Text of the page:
The Science Behind Scent and Memory

Fragrance can transport you back to a special place, time, or person with one gentle inhale. Why not use it to sharpen your sweetest memories?

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We've all experienced it. You get a whiff of something familiar — the briny smell of the sea, a flower in bloom, or a scent you can't quite put your finger on — and suddenly, with a surge of emotion, you've stepped back in time. Here's the biological explanation: Your olfactory bulb, where smell is processed, links directly to the hippocampus, the part of your brain where memories are stored, and to the amygdala, where emotions are recorded.

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"None of our other senses have such an immediate and unique connection to these brain structures," says Rachel Herz, PhD, an adjunct professor of psychiatry and human behavior at Brown University. When we see or hear something, for example, it has to be processed by a different part of the brain, and then evaluated emotionally. With scent, it's just the opposite, says Herz. "The first thing that hits us is the emotional and memory response, and then we figure out where it came from."

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So could you use fragrance as you create new memories, to help recall life highlights — your wedding day, say, or an ­amazing vacation, or a big milestone like a graduation? Many experts say yes. In fact, Pamela Dalton, PhD, a psychologist and researcher at Monell Chemical Senses Center in Philadelphia, says a former graduate student and his fiancée experimented with this when they got married. The couple chose a unisex fragrance to wear that day, and now only spritz it on when their anniversary comes around. "They're on their fourth anniversary, and tell me that a whiff sends chills right through them," Dalton says.

Even businesses are getting in on the game: High-end hotel chains have been known to pump a signature scent through their properties in the hopes of sparking emotional memories of your stay — and the hankering to return — whenever you smell it again. Retail stores, car dealerships, and banks also use "scent marketing" to lure you in and foster an attachment to their brand. (If you've ever walked past a scrumptious-smelling kiosk inside a mall and suddenly gotten a craving for Mom's homemade cinnamon buns, you know what we're talking about.) Scenting your peak experiences sounds so ­intriguing, we sniffed out the top ways to do it.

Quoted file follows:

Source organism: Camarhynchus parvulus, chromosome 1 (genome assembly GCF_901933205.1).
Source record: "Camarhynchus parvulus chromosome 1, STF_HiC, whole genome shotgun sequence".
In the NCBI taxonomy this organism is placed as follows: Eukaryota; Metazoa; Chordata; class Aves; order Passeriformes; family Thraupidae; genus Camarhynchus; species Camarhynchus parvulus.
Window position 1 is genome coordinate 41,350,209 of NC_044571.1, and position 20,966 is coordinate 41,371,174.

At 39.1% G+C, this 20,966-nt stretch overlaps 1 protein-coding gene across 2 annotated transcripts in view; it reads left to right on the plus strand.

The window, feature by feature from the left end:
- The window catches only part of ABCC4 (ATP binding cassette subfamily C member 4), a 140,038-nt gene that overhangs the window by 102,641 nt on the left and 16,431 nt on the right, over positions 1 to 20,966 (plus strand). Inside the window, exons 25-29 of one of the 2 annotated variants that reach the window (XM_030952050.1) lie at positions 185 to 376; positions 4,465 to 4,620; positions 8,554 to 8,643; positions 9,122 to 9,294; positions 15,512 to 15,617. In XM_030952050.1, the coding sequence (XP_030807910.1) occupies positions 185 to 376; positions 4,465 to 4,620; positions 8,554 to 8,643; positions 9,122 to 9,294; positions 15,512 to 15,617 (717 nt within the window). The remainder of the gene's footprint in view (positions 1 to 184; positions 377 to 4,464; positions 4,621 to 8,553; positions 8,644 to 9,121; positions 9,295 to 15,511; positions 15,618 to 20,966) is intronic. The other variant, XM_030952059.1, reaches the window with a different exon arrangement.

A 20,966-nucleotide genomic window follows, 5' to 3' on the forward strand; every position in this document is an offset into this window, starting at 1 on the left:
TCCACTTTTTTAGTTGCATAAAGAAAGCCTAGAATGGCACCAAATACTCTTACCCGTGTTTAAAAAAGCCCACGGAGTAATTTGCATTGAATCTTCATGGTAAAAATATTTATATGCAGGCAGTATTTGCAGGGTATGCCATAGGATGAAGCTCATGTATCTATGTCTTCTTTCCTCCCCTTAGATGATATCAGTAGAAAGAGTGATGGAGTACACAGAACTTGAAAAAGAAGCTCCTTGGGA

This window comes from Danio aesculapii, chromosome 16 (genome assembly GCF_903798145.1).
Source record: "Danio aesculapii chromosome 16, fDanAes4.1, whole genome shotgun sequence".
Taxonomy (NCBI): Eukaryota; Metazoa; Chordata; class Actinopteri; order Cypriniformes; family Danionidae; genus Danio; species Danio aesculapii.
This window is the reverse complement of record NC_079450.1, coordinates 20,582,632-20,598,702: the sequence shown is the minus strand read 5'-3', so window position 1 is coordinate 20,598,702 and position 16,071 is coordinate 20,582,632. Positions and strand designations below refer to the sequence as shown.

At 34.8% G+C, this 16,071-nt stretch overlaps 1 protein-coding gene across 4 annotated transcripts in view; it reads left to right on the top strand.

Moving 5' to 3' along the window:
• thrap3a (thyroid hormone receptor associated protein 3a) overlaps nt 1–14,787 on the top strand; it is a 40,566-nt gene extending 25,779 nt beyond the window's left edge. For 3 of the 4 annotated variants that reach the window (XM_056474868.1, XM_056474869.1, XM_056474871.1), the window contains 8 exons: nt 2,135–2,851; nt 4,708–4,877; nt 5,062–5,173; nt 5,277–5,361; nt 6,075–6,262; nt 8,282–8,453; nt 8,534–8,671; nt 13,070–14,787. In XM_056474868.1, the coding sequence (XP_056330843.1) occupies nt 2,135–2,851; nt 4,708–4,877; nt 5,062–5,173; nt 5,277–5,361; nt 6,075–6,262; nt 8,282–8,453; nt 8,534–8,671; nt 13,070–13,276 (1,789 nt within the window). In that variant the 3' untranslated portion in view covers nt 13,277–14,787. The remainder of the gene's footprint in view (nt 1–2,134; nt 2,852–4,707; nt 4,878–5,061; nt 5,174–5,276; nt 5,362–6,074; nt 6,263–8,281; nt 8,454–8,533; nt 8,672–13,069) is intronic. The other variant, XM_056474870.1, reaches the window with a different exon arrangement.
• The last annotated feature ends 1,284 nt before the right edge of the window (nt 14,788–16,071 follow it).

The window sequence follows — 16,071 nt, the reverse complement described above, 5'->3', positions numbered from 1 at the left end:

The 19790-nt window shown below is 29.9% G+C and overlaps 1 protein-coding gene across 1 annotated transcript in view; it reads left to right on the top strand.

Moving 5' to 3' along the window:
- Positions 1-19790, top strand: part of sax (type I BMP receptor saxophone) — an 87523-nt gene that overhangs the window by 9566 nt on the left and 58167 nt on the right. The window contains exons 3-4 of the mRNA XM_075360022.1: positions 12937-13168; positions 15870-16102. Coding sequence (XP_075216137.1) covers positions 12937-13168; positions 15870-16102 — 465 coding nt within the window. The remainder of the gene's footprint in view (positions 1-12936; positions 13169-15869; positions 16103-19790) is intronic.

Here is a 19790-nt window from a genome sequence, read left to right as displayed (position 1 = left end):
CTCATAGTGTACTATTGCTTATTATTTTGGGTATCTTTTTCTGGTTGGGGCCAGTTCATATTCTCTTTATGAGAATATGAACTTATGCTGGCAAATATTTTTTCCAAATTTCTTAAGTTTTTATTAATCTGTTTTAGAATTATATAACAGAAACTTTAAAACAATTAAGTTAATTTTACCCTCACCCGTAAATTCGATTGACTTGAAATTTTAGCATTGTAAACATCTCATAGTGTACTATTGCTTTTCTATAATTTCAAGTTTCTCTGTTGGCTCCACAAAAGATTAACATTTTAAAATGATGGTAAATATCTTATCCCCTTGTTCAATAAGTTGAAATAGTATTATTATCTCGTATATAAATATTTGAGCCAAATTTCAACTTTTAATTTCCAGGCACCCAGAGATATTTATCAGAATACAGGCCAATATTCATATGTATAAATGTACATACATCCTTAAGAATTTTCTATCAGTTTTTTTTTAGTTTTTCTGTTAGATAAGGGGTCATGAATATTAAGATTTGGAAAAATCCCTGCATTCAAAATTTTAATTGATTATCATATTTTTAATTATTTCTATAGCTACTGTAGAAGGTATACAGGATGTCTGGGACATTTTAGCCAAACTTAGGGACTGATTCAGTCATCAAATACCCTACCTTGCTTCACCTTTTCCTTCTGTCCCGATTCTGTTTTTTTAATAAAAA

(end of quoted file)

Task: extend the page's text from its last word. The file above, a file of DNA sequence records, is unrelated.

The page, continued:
1. Pick a Unique Smell

The aromas that draw out distant memories are usually highly personalized, and not something you're picking up on every day, says Jay ­Gottfried, M.D., PhD, a professor of neurology at Northwestern University and an expert in the neuro­science of smell. "I like mint, but it doesn't bring me back anywhere special because I've encountered it so many times," he says. Pick something you find pleasant, but make sure it doesn't already remind you of anything or anyone else.

2. Guide Your Emotions

Think about how you want to feel when you recall a time or place, then choose a fragrance that'll key into that mood, says ­Caroline Ivanica, a perfumer for Drom Fragrances. Citrus notes have been shown to improve your mood; musky and woodsy notes conjure up cozy feelings; and green, mossy notes tend to make you feel energetic, she says.

3. Wear It Sparingly

Spritz on that fragrance for the event or encounter you want to remember. Then stick it on the shelf for a while. The reason the experiment worked so well for Dalton's student is that the couple brought the scent out only once a year, on their anniversary. "Its power wasn't ­diminished," she says. You don't have to wait quite that long, but let at least several weeks go by before you spray it on again.

4. Dab It Where You'll Notice It

If you want your scent to linger through an hours-long event, Herz suggests ­applying it on ­classic pulse spots such as the wrists and neck. These throbbing, warm areas help ­amplify the fragrance. Also, give fragrance some staying power by layering it over an unscented lotion or oil. Perfume doesn't last long on dry skin, Herz says.

5. Scent the Small Stuff, Too

You can use fragrance to feel joyful and less stressed when doing everyday things, or to reinforce a good habit like exercise. "If you make an ­association between a fragrance and a relaxing ­activity like yoga, a ­massage, or meditation, it's been shown that smelling it later can have a calming effect," says Dalton. Plus, sniffing a scent you love while doing something challenging like a workout can help you muster the motivation to power through, she explains.


The link between sense of smell and memory is so strong that loss of smell can happen in the very early stages of Alzheimer's disease. The reason: Plaque tends to build up in the olfactory parts of the brain even before it shows up in areas responsible for cognition, coordination, and memory. For dementia and Alzheimer's patients who haven't lost their sense of smell, pros will introduce various scents to boost memory and cognitive function — an emerging field known as scent therapy.

"We don't understand 100 percent why it works," says ­Dalton. "It may be that a familiar scent brings back a set of memories, or returns people to a calmer, less confused state so that they can operate on a higher cognitive level."

­Exposing patients to the smells of ­lavender, lemon, and orange has been shown to do just that. Food-­inspired scents can cue ­people with dementia to eat their meals, a common challenge. (That's why Demeter ­Fragrance concocted foodie ­fragrances such as ­"Tomato Soup" and "American Pancakes" to be used on dementia patients.)

This story originally appeared in the December 2016 issue of Dr. Oz The Good Life.

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